Michael Shank Racing will also be among Ganassi's toughest rivals. They swept the Daytona front row last year, but couldn't maintain that dominance in the race. Their two-car line-up includes two superb drivers currently without 2009 rides in AJ Allmendinger and Ryan Hunter-Reay, last year's pole-winner Oswaldo Negri Jr, the highly-rated Canadian Michael Valiante, and Colin Braun - who was a teenage sensation in Grand-Am three years ago before opting for a NASCAR career.
Angelelli/Frisselle/Lamy/Taylor SunTrust Dallara-Ford © LAT
The last team to beat Ganassi in the Daytona 24 Hours was SunTrust Racing in 2005. Two-thirds of their winning line-up are still on-board in Max Angelelli and Wayne Taylor, joined this year by Brian Frisselle and Peugeot LMP1 driver Pedro Lamy. By Daytona's standards, that's a pretty low key quartet, but it's a very quick one, and features abundant endurance racing experience.
At the other end of the showbiz scale, the Childress Howard team (a union between NASCAR powerhouse Richard Childress Racing and Grand-Am front-runners Howard-Boss) are giving Danica Patrick her second Daytona opportunity. Former Le Mans winner Andy Wallace will be the lynchpin of this squad, which also features NASCAR driver Casey Mears.
But it was a relatively unsung driver who beat all these names to the fastest time in the official pre-race test at the start of January, as American sportscar stalwart Darren Law set the pace in the Brumos Riley-Porsche. Law shares his car with David Donohue, sometime Aston Martin GT1 driver Antonio Garcia, and Indy 500 winner Rice. Again, it's not the most headline-grabbing quartet, but as they showed at the test, they're worth keeping an eye on.
Although the Daytona Prototype class monopolises the world's attention, the GT class will also be closely-fought. Last year's winners Speedsource Mazda no longer have rising star Raphael Matos on board, but have recruited Atlantic Championship runner-up Jonathan Bomarito instead. The Farnbacher Loles and TRG squads lead the typically strong Porsche challenge, while factory Corvette GT driver Jan Magnussen has been seconded to Banner Racing's Pontiac GXP-R.
The NASCAR-owned Grand-Am series and its 'stock car' style technical rules aren't to everyone's taste - few Le Mans prototypes could be described as handling like 'giant Formula Fords', as the early Daytona Prototypes were, and their 'stumpy Group C' car looks lack a little elegance. But it's a package that entices a wide array of top American names to Daytona, features a battle between manufacturers like Pontiac, Ford, BMW, Porsche and Lexus (plus chassis from Dallara and Lola as well as the ubiquitous Rileys), and offers extremely close competition - and as such is hard to criticise.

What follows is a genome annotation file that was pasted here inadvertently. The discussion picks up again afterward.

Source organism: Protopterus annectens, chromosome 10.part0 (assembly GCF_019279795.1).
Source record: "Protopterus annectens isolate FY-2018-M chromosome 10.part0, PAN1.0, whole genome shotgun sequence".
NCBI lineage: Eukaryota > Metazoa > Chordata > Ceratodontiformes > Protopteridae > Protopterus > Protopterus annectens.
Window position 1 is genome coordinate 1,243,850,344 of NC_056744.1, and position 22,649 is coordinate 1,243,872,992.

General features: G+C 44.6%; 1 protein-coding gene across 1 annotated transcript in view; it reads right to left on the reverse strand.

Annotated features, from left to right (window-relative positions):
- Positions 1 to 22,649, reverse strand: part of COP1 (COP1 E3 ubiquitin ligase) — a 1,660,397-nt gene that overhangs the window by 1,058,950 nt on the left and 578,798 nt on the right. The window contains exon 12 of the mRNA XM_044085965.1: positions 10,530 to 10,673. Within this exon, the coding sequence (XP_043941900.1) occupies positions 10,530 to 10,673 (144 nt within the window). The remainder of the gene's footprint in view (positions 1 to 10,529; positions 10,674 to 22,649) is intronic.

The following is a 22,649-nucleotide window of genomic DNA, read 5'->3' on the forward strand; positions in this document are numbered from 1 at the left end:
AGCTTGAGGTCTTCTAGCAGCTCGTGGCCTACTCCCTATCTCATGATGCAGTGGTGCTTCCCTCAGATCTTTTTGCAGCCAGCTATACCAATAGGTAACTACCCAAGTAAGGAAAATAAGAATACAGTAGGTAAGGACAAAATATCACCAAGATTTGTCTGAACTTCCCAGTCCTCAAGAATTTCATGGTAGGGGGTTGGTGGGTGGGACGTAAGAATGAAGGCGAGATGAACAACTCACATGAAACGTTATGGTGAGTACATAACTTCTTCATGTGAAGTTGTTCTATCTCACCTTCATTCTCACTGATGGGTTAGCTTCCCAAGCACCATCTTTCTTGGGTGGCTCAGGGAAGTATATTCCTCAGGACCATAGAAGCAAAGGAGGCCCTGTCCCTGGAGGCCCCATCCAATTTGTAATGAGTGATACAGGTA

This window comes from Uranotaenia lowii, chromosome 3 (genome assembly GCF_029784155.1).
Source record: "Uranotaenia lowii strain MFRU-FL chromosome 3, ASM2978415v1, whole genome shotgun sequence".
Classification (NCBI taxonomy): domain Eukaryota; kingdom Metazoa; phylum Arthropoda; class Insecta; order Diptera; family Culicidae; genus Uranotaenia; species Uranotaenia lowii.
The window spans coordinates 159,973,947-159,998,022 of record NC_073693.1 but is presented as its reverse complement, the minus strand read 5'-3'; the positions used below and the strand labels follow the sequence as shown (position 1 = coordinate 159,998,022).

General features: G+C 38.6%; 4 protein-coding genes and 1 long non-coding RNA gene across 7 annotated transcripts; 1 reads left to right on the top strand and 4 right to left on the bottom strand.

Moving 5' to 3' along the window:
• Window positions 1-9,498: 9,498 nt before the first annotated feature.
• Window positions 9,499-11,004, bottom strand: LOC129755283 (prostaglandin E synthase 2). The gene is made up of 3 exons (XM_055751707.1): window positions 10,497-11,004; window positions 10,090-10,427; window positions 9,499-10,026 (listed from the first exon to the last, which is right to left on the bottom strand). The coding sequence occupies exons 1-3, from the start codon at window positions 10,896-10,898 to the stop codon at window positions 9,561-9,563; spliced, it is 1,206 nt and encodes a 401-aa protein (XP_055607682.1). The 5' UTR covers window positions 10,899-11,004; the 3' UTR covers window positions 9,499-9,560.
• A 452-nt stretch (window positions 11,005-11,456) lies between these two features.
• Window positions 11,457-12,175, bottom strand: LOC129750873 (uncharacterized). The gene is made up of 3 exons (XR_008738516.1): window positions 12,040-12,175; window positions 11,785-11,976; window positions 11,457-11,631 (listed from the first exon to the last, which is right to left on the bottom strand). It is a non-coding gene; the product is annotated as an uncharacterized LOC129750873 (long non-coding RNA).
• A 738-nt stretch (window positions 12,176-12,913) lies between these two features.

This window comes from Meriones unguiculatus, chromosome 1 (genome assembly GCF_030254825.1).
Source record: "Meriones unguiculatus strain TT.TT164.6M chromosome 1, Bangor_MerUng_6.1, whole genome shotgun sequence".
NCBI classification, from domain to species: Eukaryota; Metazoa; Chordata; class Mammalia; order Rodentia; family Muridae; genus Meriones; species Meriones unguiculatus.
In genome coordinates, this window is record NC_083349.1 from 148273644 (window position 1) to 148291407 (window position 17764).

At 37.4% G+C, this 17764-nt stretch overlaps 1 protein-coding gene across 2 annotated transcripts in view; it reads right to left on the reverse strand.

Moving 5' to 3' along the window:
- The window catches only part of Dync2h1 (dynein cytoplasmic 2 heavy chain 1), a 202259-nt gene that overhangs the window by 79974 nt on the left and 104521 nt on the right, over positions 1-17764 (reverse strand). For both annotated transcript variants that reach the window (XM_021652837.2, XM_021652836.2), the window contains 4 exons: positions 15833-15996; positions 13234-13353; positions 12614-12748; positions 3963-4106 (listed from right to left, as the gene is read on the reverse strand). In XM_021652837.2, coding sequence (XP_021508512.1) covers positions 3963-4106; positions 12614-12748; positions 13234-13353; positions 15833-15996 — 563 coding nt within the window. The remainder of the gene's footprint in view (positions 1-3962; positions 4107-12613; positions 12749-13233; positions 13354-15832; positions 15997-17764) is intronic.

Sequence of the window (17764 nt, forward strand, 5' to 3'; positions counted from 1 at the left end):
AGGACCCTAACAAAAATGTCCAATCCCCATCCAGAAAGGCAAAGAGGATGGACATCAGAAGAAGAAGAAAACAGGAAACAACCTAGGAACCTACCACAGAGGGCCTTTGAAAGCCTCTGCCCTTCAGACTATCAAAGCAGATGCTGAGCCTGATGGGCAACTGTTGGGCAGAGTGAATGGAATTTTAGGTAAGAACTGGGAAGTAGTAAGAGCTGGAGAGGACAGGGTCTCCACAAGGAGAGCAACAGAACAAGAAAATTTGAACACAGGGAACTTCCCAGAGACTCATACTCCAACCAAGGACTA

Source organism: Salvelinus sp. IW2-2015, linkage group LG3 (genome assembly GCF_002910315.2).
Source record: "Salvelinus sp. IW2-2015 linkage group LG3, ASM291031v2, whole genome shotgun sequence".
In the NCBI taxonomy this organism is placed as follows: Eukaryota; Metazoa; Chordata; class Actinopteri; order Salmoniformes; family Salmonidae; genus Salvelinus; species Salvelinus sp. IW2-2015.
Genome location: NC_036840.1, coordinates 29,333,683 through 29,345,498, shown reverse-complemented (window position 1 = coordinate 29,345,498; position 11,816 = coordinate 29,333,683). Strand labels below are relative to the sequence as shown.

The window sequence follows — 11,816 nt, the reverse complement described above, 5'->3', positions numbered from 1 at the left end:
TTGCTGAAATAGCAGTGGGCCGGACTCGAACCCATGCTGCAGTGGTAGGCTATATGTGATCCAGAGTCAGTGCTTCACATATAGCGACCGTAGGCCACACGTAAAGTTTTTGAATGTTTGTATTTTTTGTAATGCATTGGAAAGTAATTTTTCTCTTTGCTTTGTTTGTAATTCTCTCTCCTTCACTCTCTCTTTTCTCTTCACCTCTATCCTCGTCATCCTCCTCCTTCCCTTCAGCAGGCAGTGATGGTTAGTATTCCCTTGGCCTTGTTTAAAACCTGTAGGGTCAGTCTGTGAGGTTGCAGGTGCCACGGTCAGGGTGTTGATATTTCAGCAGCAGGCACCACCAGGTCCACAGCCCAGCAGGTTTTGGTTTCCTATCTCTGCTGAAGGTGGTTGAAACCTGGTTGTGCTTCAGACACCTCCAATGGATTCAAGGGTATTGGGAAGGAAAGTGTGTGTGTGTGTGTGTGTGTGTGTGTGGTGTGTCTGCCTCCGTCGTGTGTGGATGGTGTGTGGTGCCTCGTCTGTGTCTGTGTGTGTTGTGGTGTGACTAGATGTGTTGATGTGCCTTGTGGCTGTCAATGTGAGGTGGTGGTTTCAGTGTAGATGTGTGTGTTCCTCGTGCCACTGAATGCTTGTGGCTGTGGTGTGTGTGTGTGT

SunTrust owner/driver Taylor certainly has no complaints: "The series has the engine formula so well-matched that it's tough for anybody to run away with it," he said.
"The top 16 cars were separated by one second at the test. I don't know where else in motor racing you see that kind of competitiveness.
"This year, while there might be fewer entries, the quality and competitiveness of the field is much better than ever. So it'll be an incredibly difficult race, as it always is."
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Matt Beer started freelancing for Autosport.com in the first week of its existence in 1999, and spent the next decade-and-a-half dovetailing increasing amounts of time contributing to it with UK national reporting, driver and team PR, freelance for organisations including ITV, BMW, Autocourse and the FIA Institute and a parallel career co-managing award-winning Edinburgh Festival Fringe theatres.
He stopped being stubborn and became Autosport.com's deputy editor in April 2014. Matt also oversees Haymarket's talent development programme for emerging motorsport writers and escapes to cover Formula Ford 1600 races whenever possible.